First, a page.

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Sir Anthony Hopkins had his breakthrough film role in 1968, as Peter O’Toole and Katharine Hepburn’s power-hungry son in “The Lion in Winter.” Half a century and many roles later—among them Richard Nixon, Alfred Hitchcock, Pope Benedict XVI, King Lear (twice), John Quincy Adams, Pablo Picasso, and, of course, Hannibal Lecter—Hopkins is eighty-three and deep into his own lion-in-winter years. But he isn’t roaring. On Instagram, he treats his two and a half million followers to tossed-off bits of Chopin from his home in the Pacific Palisades, where he has been quarantining for the past year. He paints, reads, plays with his cat. Life seems mellow.
Onscreen, though, Hopkins can still whip up a tempest. In “The Father,” a new film directed by Florian Zeller, based on Zeller’s prize-winning French play, he stars as an old man in the throes of dementia, wrenched between belligerence and confusion as his daughter (Olivia Colman) struggles to care for and contain him. It’s one of Hopkins’s finest performances, by turns wrathful and befuddled, helpless and defiant. Zeller’s screenplay, adapted with Christopher Hampton, is a kind of labyrinth that plunges the viewer inside the father’s scrambled consciousness: characters suddenly vanish or change faces, settings shift, and we feel the disorientation along with him. As always, Hopkins is a master of onscreen cogitation; you can see his character turning over thoughts, or resisting the thoughts that come unbidden. He’s now at the forefront of the Academy’s Best Actor race, a year after he was nominated for “The Two Popes” and three decades after his Oscar-winning role in “The Silence of the Lambs.”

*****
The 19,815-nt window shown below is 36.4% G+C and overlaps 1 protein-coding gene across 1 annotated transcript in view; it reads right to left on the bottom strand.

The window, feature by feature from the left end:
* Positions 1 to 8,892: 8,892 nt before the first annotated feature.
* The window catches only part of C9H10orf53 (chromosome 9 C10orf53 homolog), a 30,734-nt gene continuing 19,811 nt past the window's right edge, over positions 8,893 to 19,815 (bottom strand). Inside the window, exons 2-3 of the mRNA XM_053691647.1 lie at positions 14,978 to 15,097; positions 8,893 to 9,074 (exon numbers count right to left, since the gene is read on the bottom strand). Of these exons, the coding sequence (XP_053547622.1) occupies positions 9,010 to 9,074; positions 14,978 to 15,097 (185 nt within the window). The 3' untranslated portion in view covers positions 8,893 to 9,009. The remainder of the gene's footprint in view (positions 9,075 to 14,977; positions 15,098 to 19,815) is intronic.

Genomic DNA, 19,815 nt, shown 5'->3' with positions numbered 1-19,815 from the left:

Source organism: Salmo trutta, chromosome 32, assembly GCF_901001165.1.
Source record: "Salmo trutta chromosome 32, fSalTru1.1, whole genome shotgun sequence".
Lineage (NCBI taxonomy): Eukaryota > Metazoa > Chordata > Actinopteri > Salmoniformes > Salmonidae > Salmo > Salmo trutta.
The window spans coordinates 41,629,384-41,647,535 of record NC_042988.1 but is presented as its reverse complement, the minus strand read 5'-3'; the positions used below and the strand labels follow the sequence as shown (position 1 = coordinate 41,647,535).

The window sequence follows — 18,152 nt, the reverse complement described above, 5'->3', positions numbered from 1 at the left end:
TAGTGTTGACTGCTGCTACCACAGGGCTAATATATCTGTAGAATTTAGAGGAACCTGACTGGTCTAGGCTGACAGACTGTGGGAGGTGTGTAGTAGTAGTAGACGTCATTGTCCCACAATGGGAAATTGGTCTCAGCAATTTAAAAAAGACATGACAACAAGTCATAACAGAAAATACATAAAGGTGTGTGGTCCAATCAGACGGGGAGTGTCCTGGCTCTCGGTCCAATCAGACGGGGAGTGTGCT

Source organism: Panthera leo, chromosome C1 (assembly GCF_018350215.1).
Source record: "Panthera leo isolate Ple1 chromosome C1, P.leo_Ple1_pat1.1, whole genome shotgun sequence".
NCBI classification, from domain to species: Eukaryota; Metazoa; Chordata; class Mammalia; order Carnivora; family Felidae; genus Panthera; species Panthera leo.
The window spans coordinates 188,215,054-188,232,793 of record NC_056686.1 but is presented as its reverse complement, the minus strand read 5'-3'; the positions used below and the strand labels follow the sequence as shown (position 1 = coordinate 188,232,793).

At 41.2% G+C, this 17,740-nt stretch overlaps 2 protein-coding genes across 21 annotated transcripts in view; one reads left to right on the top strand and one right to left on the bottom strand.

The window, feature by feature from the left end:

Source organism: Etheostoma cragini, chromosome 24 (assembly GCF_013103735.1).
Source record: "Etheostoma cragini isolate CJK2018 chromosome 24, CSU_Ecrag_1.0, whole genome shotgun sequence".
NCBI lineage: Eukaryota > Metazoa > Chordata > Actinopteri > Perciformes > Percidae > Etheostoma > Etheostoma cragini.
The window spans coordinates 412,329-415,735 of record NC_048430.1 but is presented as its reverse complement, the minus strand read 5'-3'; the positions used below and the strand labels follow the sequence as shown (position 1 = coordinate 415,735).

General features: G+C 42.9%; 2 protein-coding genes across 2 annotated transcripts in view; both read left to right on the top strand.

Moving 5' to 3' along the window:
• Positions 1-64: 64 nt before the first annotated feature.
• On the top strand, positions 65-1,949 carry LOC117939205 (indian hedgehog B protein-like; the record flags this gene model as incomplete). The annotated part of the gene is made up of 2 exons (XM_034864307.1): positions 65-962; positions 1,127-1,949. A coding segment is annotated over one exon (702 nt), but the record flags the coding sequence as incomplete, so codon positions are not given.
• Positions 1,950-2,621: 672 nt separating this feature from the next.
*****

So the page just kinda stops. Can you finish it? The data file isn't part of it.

Over Zoom last week, Hopkins appeared in front of a crowded bookshelf and asked that I call him Tony. Our conversation has been edited and condensed.
How have you been spending the past year? Have you been able to work?